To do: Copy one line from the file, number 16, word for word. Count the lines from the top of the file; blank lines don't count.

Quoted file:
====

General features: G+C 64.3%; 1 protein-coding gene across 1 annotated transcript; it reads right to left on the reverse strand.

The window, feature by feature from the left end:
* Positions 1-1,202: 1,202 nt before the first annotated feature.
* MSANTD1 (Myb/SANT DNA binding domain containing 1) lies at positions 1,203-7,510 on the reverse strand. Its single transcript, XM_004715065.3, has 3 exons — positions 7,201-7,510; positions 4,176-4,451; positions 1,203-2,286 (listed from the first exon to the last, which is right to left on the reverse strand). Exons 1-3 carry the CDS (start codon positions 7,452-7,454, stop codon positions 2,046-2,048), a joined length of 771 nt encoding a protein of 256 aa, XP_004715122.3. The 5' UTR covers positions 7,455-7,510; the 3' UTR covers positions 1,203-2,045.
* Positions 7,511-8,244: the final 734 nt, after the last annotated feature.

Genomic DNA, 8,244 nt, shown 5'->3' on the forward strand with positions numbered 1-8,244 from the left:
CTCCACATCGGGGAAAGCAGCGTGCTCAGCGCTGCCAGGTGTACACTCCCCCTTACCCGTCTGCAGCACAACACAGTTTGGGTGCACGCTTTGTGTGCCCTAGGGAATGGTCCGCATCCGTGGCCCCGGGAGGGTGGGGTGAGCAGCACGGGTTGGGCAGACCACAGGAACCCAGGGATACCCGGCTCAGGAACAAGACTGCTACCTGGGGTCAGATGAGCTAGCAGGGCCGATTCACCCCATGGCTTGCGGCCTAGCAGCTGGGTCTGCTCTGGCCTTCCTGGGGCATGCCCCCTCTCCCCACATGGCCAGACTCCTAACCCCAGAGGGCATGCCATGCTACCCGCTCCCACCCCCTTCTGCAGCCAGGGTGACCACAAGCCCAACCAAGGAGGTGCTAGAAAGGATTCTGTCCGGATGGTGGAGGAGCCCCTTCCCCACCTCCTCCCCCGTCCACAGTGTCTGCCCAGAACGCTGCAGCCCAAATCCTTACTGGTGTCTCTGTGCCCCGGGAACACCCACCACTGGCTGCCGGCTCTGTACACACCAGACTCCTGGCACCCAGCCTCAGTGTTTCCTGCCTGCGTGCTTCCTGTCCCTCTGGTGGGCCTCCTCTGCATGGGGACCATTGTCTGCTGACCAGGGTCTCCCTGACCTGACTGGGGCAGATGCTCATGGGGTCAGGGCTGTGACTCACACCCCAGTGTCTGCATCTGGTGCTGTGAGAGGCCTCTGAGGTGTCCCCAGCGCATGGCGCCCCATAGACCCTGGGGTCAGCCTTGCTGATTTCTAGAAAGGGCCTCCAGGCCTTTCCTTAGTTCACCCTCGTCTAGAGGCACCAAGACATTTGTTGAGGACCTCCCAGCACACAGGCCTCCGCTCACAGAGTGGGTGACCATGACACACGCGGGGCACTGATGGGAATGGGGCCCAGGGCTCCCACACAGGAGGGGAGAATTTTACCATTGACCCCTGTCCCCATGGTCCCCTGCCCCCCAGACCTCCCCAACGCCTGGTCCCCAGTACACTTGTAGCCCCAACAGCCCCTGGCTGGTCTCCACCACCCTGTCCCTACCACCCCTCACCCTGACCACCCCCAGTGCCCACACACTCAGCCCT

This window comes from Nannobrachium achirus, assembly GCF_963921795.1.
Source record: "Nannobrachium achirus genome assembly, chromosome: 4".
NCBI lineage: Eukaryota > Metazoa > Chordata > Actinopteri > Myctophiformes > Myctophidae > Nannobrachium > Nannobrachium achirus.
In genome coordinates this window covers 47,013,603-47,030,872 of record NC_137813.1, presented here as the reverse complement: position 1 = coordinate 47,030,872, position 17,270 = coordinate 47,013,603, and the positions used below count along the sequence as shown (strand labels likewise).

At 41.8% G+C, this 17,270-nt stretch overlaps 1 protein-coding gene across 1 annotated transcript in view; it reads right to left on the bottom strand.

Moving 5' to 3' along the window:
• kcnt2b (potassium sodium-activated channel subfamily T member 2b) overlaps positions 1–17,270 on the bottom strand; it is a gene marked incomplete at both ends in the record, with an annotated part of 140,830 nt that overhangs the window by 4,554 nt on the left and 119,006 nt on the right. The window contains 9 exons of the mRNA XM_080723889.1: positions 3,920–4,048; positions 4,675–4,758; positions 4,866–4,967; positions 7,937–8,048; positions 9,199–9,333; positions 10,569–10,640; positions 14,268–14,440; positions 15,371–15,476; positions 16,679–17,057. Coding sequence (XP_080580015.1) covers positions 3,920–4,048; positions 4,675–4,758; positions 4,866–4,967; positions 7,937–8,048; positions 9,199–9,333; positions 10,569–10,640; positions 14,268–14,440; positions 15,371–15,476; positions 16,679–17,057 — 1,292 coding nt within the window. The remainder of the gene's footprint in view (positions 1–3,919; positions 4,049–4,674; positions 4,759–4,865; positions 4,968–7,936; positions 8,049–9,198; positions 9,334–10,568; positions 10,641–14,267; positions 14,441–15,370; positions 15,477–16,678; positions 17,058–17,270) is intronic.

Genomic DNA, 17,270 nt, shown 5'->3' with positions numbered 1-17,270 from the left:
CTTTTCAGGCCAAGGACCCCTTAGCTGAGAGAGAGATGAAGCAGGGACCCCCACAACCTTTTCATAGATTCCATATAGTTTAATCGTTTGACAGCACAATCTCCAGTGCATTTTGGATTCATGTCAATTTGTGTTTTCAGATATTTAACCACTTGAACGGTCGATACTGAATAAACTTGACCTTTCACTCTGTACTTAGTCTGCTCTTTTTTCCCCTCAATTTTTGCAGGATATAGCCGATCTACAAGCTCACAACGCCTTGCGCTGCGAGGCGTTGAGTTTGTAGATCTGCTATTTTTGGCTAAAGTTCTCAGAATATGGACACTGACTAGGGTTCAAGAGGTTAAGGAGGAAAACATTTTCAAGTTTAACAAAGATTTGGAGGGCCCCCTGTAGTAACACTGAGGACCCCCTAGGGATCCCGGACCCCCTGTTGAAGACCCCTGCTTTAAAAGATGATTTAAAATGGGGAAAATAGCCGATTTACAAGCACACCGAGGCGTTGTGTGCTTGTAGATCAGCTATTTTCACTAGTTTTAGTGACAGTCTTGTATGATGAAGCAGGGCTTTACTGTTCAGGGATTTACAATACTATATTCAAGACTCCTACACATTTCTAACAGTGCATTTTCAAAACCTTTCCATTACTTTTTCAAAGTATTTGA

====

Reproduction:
CTTTTCAGGCCAAGGACCCCTTAGCTGAGAGAGAGATGAAGCAGGGACCCCCACAACCTTTTCATAGATTCCATATAGTTTAATCGTTTGACAGCACAATCTCCAGTGCATTTTGGATTCATGTCAATTTGTGTTTTCAGATATTTAACCACTTGAACGGTCGATACTGAATAAACTTGACCTTTCACTCTGTACTTAGTCTGCTCTTTTTTCCCCTCAATTTTTGCAGGATATAGCCGATCTACAAGCTCACAACGCCTTGCGCTGCGAGGCGTTGAGTTTGTAGATCTGCTATTTTTGGCTAAAGTTCTCAGAATATGGACACTGACTAGGGTTCAAGAGGTTAAGGAGGAAAACATTTTCAAGTTTAACAAAGATTTGGAGGGCCCCCTGTAGTAACACTGAGGACCCCCTAGGGATCCCGGACCCCCTGTTGAAGACCCCTGCTTTAAAAGATGATTTAAAATGGGGAAAATAGCCGATTTACAAGCACACCGAGGCGTTGTGTGCTTGTAGATCAGCTATTTTCACTAGTTTTAGTGACAGTCTTGTATGATGAAGCAGGGCTTTACTGTTCAGGGATTTACAATACTATATTCAAGACTCCTACACATTTCTAACAGTGCATTTTCAAAACCTTTCCATTACTTTTTCAAAGTATTTGA